In her article describing the premise behind her book, The Honeycomb Hypothesis: How Infants, Toddlers and Two-Year-Olds Learn Through Nature Play, Sandra Duncan describes how the actions of bees can be used as an analogy for young children’s learning.
She writes that “[bees’]repeated actions of flitting, gathering, collecting, and taking their found treasure back to the honeycomb are innate and instinctive behaviors. The same is true for very young children. They move about their environments, collect bits and pieces of information about their world, and store this data in their honeycomb brains…
Children create understandings of the world through their own actions and interactions with the environment. They must have a multitude of opportunities and experiences with (1) collecting many bits and pieces of data through patterns of play movements throughout their environments; (2) storing the information in their brains; and, (3) making connections between the bits and pieces they have collected, in order for them to construct meaningful and unique understandings, which are called mental models or schemas.”
Duncan asks, “So, how does all this happen in real life?” She answers her question this way:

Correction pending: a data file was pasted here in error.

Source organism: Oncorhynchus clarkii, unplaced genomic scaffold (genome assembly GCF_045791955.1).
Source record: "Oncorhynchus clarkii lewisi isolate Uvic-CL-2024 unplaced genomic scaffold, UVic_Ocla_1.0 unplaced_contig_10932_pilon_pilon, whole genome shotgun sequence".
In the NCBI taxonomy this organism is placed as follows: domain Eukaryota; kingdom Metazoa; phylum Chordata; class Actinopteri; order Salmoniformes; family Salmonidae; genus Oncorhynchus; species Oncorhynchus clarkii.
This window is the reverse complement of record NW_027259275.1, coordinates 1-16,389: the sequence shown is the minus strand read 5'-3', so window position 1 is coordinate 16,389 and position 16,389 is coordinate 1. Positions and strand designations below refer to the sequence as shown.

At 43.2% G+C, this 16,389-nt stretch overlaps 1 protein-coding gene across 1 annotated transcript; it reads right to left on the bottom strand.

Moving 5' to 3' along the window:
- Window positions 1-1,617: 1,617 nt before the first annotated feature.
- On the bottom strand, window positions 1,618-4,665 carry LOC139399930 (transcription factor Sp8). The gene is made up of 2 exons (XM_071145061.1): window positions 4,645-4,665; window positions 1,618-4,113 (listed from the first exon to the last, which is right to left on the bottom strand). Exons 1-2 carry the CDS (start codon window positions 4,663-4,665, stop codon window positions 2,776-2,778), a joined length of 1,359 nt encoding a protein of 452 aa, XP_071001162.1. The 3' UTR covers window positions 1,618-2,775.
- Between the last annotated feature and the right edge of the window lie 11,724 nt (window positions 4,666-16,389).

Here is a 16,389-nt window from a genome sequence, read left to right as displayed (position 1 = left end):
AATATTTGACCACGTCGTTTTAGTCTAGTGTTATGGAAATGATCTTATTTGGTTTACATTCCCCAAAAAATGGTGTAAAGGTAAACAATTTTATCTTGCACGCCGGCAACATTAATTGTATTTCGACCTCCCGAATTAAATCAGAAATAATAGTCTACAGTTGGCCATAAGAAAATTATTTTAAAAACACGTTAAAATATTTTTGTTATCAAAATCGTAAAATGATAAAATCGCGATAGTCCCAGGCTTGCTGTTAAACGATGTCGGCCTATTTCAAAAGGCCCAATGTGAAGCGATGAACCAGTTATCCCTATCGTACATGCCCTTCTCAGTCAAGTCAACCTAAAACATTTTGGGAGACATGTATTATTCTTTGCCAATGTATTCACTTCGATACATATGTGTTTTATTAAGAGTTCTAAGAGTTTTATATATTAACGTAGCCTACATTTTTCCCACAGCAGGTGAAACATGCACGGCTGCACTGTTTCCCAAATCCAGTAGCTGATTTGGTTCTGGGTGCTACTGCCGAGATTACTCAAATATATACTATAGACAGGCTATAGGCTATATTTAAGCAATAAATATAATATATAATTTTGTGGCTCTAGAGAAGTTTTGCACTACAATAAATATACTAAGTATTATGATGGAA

“In your mind’s eye, imagine the honeycomb as a child’s brain. Each cell of the honeycomb brain contains bits and pieces of information or specific data (schemas/mental models), which the child has learned through freedom of movement and child-led play. For example, in a 2-year-old classroom, a teacher has created a special place for playing with clay…
As children play with the clay, the teacher may witness observable patterns of play such as Making & Unmaking, when they repeatedly roll the clay into a ball and then tear it into small pieces with their hands. Or, the teacher may watch a child repeatedly pat—or perhaps pound—the clay into two flat pancakes and stick a small toy in between the two pieces of clay, only to remove the toy from the clay and start all over again. These observable movements could be considered Hiding & Revealing. As children continue to experience the clay through patterns of play, they collect data about its elements, such as gooeyness, squishiness, and stickiness. Through these play experiences, children are constructing more than knowledge—they are constructing their own personal understandings about the properties of clay, and also making connections to previously established understandings. These meaningful understandings translate into developing schemas.”
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Well said, Gerry!
Thanks for bringing these tremendously valuable insights back around. The article and book are valuable resources and many toddler teachers have gained a great deal from them. I also love the appropriate quote from Gandhi.